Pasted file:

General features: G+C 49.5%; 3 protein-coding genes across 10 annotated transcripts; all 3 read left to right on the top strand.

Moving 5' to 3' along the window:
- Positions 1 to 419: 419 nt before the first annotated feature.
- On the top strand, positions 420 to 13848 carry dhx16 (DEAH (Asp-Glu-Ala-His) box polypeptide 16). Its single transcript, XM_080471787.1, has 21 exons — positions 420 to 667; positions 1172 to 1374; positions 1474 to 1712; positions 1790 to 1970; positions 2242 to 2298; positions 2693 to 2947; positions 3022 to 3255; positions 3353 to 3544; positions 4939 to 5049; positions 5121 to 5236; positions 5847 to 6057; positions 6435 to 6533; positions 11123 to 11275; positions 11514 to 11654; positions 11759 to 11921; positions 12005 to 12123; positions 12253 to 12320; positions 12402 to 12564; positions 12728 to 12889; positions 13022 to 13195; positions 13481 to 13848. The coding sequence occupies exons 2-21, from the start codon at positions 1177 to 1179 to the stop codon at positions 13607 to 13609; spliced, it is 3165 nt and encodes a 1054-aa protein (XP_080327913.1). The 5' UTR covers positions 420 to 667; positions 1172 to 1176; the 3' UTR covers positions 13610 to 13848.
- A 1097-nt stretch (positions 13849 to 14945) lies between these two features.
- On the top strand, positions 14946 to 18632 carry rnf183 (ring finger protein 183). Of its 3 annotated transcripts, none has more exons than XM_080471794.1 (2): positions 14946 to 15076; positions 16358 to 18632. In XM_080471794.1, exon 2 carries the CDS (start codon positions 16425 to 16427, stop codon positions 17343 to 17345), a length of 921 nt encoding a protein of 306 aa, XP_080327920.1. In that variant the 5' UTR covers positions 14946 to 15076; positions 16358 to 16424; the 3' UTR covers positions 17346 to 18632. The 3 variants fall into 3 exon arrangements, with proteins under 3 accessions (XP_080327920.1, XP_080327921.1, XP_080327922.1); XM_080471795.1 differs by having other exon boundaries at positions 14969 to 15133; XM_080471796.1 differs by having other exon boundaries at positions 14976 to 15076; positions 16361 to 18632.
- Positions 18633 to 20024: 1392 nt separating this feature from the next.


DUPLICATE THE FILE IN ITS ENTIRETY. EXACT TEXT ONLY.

General features: G+C 49.5%; 3 protein-coding genes across 10 annotated transcripts; all 3 read left to right on the top strand.

Moving 5' to 3' along the window:
- Positions 1 to 419: 419 nt before the first annotated feature.
- On the top strand, positions 420 to 13848 carry dhx16 (DEAH (Asp-Glu-Ala-His) box polypeptide 16). Its single transcript, XM_080471787.1, has 21 exons — positions 420 to 667; positions 1172 to 1374; positions 1474 to 1712; positions 1790 to 1970; positions 2242 to 2298; positions 2693 to 2947; positions 3022 to 3255; positions 3353 to 3544; positions 4939 to 5049; positions 5121 to 5236; positions 5847 to 6057; positions 6435 to 6533; positions 11123 to 11275; positions 11514 to 11654; positions 11759 to 11921; positions 12005 to 12123; positions 12253 to 12320; positions 12402 to 12564; positions 12728 to 12889; positions 13022 to 13195; positions 13481 to 13848. The coding sequence occupies exons 2-21, from the start codon at positions 1177 to 1179 to the stop codon at positions 13607 to 13609; spliced, it is 3165 nt and encodes a 1054-aa protein (XP_080327913.1). The 5' UTR covers positions 420 to 667; positions 1172 to 1176; the 3' UTR covers positions 13610 to 13848.
- A 1097-nt stretch (positions 13849 to 14945) lies between these two features.
- On the top strand, positions 14946 to 18632 carry rnf183 (ring finger protein 183). Of its 3 annotated transcripts, none has more exons than XM_080471794.1 (2): positions 14946 to 15076; positions 16358 to 18632. In XM_080471794.1, exon 2 carries the CDS (start codon positions 16425 to 16427, stop codon positions 17343 to 17345), a length of 921 nt encoding a protein of 306 aa, XP_080327920.1. In that variant the 5' UTR covers positions 14946 to 15076; positions 16358 to 16424; the 3' UTR covers positions 17346 to 18632. The 3 variants fall into 3 exon arrangements, with proteins under 3 accessions (XP_080327920.1, XP_080327921.1, XP_080327922.1); XM_080471795.1 differs by having other exon boundaries at positions 14969 to 15133; XM_080471796.1 differs by having other exon boundaries at positions 14976 to 15076; positions 16361 to 18632.
- Positions 18633 to 20024: 1392 nt separating this feature from the next.